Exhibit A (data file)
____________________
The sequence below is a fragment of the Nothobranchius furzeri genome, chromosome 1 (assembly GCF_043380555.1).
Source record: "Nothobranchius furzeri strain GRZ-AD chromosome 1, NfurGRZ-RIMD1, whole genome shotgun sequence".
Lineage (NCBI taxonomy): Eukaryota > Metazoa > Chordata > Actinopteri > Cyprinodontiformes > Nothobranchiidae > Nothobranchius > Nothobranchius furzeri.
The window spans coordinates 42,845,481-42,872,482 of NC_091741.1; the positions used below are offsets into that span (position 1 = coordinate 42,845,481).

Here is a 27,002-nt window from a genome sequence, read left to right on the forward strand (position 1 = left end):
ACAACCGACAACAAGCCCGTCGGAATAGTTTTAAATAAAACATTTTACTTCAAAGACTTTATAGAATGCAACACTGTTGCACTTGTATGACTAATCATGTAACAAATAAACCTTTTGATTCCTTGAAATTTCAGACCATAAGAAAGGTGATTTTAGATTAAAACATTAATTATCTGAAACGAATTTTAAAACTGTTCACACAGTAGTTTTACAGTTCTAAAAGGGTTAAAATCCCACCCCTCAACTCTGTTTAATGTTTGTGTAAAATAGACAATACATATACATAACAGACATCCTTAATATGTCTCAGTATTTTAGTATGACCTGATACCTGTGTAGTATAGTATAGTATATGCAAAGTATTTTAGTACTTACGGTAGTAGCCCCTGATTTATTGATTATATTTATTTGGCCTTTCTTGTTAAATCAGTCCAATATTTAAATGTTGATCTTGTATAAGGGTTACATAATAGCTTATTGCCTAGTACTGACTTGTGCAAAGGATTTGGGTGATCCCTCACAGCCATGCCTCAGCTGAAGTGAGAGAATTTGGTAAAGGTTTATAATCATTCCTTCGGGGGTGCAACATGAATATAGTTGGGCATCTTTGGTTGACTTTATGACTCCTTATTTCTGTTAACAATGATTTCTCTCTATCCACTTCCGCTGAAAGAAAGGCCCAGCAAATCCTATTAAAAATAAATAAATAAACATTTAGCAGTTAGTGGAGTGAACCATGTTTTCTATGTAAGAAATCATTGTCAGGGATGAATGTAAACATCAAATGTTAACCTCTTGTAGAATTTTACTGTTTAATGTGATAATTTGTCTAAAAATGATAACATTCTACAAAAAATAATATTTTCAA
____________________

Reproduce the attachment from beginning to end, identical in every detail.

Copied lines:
The sequence below is a fragment of the Nothobranchius furzeri genome, chromosome 1 (assembly GCF_043380555.1).
Source record: "Nothobranchius furzeri strain GRZ-AD chromosome 1, NfurGRZ-RIMD1, whole genome shotgun sequence".
Lineage (NCBI taxonomy): Eukaryota > Metazoa > Chordata > Actinopteri > Cyprinodontiformes > Nothobranchiidae > Nothobranchius > Nothobranchius furzeri.
The window spans coordinates 42,845,481-42,872,482 of NC_091741.1; the positions used below are offsets into that span (position 1 = coordinate 42,845,481).

Here is a 27,002-nt window from a genome sequence, read left to right on the forward strand (position 1 = left end):
ACAACCGACAACAAGCCCGTCGGAATAGTTTTAAATAAAACATTTTACTTCAAAGACTTTATAGAATGCAACACTGTTGCACTTGTATGACTAATCATGTAACAAATAAACCTTTTGATTCCTTGAAATTTCAGACCATAAGAAAGGTGATTTTAGATTAAAACATTAATTATCTGAAACGAATTTTAAAACTGTTCACACAGTAGTTTTACAGTTCTAAAAGGGTTAAAATCCCACCCCTCAACTCTGTTTAATGTTTGTGTAAAATAGACAATACATATACATAACAGACATCCTTAATATGTCTCAGTATTTTAGTATGACCTGATACCTGTGTAGTATAGTATAGTATATGCAAAGTATTTTAGTACTTACGGTAGTAGCCCCTGATTTATTGATTATATTTATTTGGCCTTTCTTGTTAAATCAGTCCAATATTTAAATGTTGATCTTGTATAAGGGTTACATAATAGCTTATTGCCTAGTACTGACTTGTGCAAAGGATTTGGGTGATCCCTCACAGCCATGCCTCAGCTGAAGTGAGAGAATTTGGTAAAGGTTTATAATCATTCCTTCGGGGGTGCAACATGAATATAGTTGGGCATCTTTGGTTGACTTTATGACTCCTTATTTCTGTTAACAATGATTTCTCTCTATCCACTTCCGCTGAAAGAAAGGCCCAGCAAATCCTATTAAAAATAAATAAATAAACATTTAGCAGTTAGTGGAGTGAACCATGTTTTCTATGTAAGAAATCATTGTCAGGGATGAATGTAAACATCAAATGTTAACCTCTTGTAGAATTTTACTGTTTAATGTGATAATTTGTCTAAAAATGATAACATTCTACAAAAAATAATATTTTCAA